Hiring techies at startups: Go narrow
Jesse Chan-Norris on writing a techie job description for Indaba Music:
... what I realized was that we needed a job description that spent much more time explaining who we are, as a team, and as a company, and by extension, the kind of person you should want to be if you want to join that team and work with us. I wanted to construct a posting that would attract the right kind of people and get them interested in us, that would sell our company as much as the candidates were selling themselves to us.
So this time around, instead of talking about years of ruby experience and a working knowledge of mongodb, we tell people that “Every member of our team is involved in the product development process. We challenge our developers, and we expect people to contribute at every step along the way” and we talk about how “We are a small team, and everyone is expected to exhibit a fair amount of autonomy.” And more than anything else, we lead with our core philosophy, which is that we believe that “the music industry is more alive than ever.” Forget all of those people who think that this industry is in the shitter – we’re just getting started.
I'd sharpen this even more. There's that piece of pitch-deck wisdom about how you never say "this is a $10 billion market so if we only capture 1% of it that'll be $100 million!" -- instead, you say "this is how we're segmenting this $10 billion market into a more precise $100 million market, and we're going to shoot for getting 100% of it". The idea being that nobody ever sold a new product by being a tiny bit better than the other guys to everybody in the whole world.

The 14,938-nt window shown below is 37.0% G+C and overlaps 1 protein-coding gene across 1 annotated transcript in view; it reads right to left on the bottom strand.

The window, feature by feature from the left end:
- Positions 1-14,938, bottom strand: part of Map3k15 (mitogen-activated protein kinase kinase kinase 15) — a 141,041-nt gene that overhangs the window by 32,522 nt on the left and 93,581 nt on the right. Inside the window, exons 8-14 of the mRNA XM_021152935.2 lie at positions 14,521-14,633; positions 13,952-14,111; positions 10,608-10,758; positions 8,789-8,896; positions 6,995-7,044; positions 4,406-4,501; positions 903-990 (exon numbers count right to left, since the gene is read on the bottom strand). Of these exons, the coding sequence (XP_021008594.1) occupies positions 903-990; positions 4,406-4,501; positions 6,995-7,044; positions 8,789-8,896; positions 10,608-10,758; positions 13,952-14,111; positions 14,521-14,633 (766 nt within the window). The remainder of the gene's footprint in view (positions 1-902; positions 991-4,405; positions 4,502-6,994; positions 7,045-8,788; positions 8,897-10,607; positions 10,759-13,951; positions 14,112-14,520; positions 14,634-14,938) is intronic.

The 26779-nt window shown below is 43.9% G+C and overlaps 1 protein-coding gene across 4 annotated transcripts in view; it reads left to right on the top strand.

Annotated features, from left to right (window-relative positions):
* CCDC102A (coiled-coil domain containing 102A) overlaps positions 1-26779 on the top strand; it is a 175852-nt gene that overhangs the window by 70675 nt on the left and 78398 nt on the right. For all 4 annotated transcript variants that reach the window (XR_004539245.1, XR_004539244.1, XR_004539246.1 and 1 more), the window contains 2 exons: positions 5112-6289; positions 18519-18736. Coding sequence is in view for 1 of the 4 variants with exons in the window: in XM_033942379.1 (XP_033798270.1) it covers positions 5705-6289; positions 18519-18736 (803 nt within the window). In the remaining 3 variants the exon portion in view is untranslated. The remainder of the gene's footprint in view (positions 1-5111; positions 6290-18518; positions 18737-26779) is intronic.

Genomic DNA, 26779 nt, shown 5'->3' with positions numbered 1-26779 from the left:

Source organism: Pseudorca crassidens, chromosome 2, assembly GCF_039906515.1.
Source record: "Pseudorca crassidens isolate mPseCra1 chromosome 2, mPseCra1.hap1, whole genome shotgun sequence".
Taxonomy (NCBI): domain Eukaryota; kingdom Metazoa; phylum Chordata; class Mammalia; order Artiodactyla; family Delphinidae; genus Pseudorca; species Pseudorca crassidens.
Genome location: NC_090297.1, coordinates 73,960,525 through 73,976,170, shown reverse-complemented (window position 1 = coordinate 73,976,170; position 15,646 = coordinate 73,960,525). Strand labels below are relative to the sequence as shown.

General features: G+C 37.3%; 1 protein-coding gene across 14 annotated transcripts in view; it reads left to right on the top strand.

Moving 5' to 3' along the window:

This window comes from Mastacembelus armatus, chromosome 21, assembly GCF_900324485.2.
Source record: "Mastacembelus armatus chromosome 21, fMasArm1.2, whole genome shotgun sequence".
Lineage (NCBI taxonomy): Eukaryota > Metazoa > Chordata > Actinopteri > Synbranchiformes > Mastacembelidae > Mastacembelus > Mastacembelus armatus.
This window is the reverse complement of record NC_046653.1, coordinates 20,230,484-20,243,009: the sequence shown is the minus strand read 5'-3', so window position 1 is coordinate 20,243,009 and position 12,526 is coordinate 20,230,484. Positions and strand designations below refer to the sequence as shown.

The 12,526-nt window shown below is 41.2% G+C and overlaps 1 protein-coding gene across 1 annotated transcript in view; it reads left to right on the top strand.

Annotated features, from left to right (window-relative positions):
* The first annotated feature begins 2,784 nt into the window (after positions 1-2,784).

Well, I think it makes sense to think of hiring programmers that way too. You should define what sort of a place your company is to work at, and then really emphasize that differentiation as you write job descriptions, hang out at meetups, etc. No good programmer ever switched jobs because the next job sounded 1% better than their current situation. (Well, some programmers do that, because some of us are seriously brain-dead when it comes to making career choices, but that's another topic.)
To take an example: When Profitably started looking to hire engineers, we explicitly positioned ourselves as not another social media site. We talked about "complex analytical problems" in our job description, and sometimes I'd send out job emails actually making fun of the idea of working in social media.
That might seem unnecessarily negative, but keep in mind that the NYC startup scene is full of social media companies, and I was willing to bet that I wasn't the only techie in town who was a little fatigued by that emphasis. And I figured the most important thing was this: Above all else, break through the noise.
And, hey, you know what? If you really love working in social media, you probably wouldn't want to work at a company like Profitably anyway. But in the meantime, those little jabs at social media serve as a cue to the small minority of people who are tired of that scene, and maybe they'll read more about the company, and maybe even get in touch.
The nice thing about being a small company is that your hiring needs are small, and you can craft a job description that's that precise. Maybe it excludes everyone but ten programmers in town--if you're only hiring three programmers this year, you're good. Until the day when your massive prowess at tech hiring, combined with some real product-market fit, makes you so big that you've got Google-size hiring problems, at which point, congratulations.